I’ve known C. Finley since 2011. The circumstances under which we met and what sparked a wonderful friendship can be credited to her artistic talent (which her personality matches.) It is her art that brought us together.
At the time, I was an art curator at Miami Art Basel (it’s like the Glastonbury or Coachella of the art world, a big playground for artists/curators/dealers/socialites) exploring and searching for inspiring talents at the various art fairs.
When I saw – or should I say experienced – Finley’s paintings hanging at Pulse Art Fair four years ago, I was instantly drawn to them. They caught my attention (and how can they not with those seductive colors!) and lured me closer. I was fascinated by her work and not only from an intellectual curiosity, but rather from a deep feeling she provoked in me. Her paintings are joyous and full of life and tapped into something I knew to be familiar but had perhaps forgotten: a pure bliss from childhood, that we seem to spend most of our lives trying to recreate.
That very same day I looked up Finley’s contact and scheduled to interview her in New York City (for what was, at the time, my new blog ArtgypsyTales). Her response – enthusiastic and open – only confirmed that I had found a “special one.” To this day (and I have since interviewed hundreds of artists), that was one of the most inspiring (and longest!) interviews I’ve ever conducted: Finley and I spent over four hours in a cafe talking about everything – but mostly art.
She is everything you would imagine when seeing her work: bubbly, colorful, joyous, positive, loving, tolerant, open… the list could go on: needless to say I’m a fan.
I’ve since followed her career very closely and have had the chance to attend several of her openings in New York City, Rome, Miami, and more recently her first solo show in Los Angeles.
And even though I’ve always respected and admired her work as an artist, there is a clear and steady evolution that’s taken place over the years. And I may dare to say that this exhibition is her best (so far).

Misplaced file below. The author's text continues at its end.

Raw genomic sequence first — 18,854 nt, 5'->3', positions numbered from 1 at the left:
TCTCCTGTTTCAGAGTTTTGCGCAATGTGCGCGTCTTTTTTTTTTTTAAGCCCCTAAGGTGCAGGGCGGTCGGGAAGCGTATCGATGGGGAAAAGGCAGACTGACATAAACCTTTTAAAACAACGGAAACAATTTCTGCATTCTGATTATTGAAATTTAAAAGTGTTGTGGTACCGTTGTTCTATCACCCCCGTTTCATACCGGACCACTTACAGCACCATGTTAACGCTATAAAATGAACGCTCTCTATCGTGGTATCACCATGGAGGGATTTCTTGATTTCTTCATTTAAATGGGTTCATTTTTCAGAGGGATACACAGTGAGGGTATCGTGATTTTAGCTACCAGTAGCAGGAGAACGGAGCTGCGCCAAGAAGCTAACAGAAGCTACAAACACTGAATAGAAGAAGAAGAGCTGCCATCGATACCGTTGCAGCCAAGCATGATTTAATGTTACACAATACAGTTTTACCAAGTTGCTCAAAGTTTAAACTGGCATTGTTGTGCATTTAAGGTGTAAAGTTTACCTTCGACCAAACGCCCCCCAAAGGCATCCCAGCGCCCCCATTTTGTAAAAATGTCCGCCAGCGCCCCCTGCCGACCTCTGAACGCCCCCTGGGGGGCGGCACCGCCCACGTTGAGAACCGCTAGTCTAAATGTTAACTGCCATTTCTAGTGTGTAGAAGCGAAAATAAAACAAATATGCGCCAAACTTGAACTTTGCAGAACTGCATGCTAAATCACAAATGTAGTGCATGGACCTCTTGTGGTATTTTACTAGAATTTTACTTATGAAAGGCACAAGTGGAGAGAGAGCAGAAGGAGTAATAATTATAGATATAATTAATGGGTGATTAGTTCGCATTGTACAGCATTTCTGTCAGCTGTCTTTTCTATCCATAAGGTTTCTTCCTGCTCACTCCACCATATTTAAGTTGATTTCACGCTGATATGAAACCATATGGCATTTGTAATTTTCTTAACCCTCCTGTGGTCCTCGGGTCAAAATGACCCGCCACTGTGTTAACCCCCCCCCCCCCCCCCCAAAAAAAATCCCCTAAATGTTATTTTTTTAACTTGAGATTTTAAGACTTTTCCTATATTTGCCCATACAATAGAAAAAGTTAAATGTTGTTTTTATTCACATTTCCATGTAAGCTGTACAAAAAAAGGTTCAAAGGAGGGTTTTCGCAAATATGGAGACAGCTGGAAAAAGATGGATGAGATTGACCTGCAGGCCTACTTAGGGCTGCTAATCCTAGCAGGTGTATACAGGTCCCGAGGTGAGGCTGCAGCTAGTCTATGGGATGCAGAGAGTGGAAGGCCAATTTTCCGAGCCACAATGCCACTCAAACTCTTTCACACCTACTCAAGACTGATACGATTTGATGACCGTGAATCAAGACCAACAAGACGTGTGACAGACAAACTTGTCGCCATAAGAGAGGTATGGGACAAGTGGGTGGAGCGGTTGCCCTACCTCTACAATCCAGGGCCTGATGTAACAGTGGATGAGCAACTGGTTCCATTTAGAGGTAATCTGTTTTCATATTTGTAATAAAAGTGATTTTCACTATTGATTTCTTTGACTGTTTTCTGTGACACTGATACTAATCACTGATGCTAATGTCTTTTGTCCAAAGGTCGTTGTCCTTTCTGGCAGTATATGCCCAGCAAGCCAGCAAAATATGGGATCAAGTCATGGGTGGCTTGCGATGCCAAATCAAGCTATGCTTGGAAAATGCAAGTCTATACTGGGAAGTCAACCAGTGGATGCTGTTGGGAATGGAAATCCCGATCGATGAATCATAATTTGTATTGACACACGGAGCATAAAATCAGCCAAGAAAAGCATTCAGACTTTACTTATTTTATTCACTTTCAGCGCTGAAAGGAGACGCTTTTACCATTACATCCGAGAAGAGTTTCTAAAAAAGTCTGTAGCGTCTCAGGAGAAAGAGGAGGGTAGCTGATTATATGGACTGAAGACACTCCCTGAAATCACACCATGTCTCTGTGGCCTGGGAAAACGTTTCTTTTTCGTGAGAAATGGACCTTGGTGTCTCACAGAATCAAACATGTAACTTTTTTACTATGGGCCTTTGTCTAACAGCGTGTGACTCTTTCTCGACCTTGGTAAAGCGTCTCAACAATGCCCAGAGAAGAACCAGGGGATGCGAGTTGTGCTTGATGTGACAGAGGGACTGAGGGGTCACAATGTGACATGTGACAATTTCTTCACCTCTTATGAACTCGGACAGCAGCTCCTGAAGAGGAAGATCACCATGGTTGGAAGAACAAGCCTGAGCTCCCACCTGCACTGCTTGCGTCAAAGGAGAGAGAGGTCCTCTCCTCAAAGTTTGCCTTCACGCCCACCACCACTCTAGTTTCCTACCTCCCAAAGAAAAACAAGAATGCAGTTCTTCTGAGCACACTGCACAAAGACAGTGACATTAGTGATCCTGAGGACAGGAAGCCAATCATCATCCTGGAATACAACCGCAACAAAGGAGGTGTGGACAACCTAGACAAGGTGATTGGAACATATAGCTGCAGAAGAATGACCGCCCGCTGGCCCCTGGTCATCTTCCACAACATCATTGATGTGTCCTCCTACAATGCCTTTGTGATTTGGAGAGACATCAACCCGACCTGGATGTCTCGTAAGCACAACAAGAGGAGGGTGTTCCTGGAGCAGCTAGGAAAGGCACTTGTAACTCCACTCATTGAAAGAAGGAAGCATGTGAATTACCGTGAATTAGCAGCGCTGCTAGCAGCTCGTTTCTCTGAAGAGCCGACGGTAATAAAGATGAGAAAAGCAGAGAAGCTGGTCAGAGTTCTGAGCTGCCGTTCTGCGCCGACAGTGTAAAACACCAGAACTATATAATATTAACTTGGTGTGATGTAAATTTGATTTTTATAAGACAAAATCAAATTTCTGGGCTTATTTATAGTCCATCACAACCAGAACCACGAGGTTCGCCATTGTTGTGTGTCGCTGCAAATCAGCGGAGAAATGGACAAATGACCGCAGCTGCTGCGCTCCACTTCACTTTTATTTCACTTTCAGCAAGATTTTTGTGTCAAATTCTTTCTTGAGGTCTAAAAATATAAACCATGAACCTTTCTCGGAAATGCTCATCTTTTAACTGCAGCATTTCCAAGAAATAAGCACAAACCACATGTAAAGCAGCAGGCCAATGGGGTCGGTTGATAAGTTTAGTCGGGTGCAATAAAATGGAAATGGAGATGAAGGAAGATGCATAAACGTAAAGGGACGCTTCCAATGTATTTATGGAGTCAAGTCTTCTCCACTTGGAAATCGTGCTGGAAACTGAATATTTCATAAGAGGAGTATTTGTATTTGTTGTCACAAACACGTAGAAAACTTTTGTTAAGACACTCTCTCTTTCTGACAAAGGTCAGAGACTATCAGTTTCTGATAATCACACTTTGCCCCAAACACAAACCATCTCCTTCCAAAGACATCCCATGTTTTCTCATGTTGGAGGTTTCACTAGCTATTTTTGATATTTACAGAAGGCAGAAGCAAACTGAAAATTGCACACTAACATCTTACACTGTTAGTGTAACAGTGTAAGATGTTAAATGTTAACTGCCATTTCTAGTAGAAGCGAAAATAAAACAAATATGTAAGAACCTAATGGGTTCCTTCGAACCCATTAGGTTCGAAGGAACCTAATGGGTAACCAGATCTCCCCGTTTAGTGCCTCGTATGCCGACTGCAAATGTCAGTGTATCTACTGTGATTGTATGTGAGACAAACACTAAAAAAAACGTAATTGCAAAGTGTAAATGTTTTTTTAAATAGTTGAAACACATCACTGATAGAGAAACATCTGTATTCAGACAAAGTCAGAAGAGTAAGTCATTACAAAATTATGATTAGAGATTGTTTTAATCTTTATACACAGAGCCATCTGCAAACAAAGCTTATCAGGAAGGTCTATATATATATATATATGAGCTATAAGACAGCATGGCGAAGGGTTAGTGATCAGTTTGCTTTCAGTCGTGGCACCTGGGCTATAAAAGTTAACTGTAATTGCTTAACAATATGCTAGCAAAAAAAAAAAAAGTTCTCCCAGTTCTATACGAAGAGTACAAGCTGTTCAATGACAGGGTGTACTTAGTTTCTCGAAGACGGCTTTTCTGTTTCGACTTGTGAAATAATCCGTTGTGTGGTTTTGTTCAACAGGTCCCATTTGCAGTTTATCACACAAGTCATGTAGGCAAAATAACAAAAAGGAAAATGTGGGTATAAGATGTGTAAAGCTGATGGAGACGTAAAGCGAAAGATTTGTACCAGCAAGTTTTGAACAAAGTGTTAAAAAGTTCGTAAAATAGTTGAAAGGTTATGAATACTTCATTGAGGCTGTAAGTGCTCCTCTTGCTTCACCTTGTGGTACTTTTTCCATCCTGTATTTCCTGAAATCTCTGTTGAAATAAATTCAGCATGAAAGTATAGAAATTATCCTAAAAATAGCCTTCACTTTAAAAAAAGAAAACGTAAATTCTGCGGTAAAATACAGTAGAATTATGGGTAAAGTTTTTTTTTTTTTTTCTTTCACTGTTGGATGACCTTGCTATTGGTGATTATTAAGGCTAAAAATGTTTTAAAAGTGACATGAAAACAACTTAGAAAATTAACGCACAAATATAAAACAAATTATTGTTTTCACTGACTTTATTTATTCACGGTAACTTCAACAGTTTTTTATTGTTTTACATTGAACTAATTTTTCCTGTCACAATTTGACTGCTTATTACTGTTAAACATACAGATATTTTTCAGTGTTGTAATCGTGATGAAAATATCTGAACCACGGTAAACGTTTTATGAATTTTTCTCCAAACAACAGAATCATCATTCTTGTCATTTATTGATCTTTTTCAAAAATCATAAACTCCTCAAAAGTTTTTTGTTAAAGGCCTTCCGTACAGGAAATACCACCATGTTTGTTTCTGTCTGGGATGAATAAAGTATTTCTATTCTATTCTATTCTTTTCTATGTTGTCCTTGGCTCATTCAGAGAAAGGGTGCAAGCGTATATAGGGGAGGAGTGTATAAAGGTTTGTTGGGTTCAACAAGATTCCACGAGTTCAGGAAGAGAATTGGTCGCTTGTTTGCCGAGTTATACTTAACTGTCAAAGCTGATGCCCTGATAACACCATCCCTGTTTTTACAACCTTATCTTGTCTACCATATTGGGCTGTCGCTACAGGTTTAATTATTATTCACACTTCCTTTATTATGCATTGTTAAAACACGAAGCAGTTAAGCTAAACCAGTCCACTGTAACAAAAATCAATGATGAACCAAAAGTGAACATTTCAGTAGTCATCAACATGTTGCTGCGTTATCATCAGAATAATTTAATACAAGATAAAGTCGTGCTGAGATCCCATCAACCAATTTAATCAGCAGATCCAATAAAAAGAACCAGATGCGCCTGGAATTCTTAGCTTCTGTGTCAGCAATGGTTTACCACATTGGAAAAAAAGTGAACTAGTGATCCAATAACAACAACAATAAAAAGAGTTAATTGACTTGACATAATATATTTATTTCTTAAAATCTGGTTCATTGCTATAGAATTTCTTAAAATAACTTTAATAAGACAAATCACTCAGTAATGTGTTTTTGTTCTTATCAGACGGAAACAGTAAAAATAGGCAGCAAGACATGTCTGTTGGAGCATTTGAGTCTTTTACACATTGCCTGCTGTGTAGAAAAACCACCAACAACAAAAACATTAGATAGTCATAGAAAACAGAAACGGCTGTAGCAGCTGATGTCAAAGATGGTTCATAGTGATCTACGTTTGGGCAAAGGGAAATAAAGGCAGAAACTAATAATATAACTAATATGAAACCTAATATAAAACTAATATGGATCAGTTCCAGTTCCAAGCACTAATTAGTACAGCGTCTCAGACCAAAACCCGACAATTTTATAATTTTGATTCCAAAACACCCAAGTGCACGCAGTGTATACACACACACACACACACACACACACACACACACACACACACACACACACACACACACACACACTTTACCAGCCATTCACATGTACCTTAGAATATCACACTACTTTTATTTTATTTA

When I first interviewed her in 2011, Finley stated: “My message is joyful inspiration. Pleasure is very important to my art. (…) I want my audience to feel joy.”
Her trajectory has remained the same, with joy and positivity as the driving force. But her technique and focus have become more acute, more aware, and ultimately more beautiful.
And it was clear at her recent opening at Superchief Gallery in Los Angeles that the goal was accomplished: people were in love, kissing, dancing, having fun, and gazing at large paintings endlessly. Her work transcended and the crowd soaked it in.
I had the chance to recently sit down with C. Finley to discuss “Divine Distractions,” her current exhibition at Superchief.
SYS: Tell me about the show, and how this work is different.
CF: To bring beauty and joy and positivity into the world is my everything. It’s just getting more powerful I think because I’m getting stronger as an artist, and older. I’m in my 17th year of painting. After trying to put on the different hats, I finally got my own. I have a deeper knowingness on how to do it better, and how to really connect with the audience.
My work used to be much more abstract: sometimes just pure geometric forms that were vehicles to put hundreds of colors next to each other to see what happened. That experimental color phase helped train my colorist skills and now I feel like I can make a painting that’s all blue or all pink or all cream. Use the color to create the emotion that I want to convey.